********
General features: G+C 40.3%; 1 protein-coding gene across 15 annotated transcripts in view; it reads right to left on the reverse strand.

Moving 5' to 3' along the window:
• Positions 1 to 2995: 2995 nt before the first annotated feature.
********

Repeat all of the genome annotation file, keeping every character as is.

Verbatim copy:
General features: G+C 40.3%; 1 protein-coding gene across 15 annotated transcripts in view; it reads right to left on the reverse strand.

Moving 5' to 3' along the window:
• Positions 1 to 2995: 2995 nt before the first annotated feature.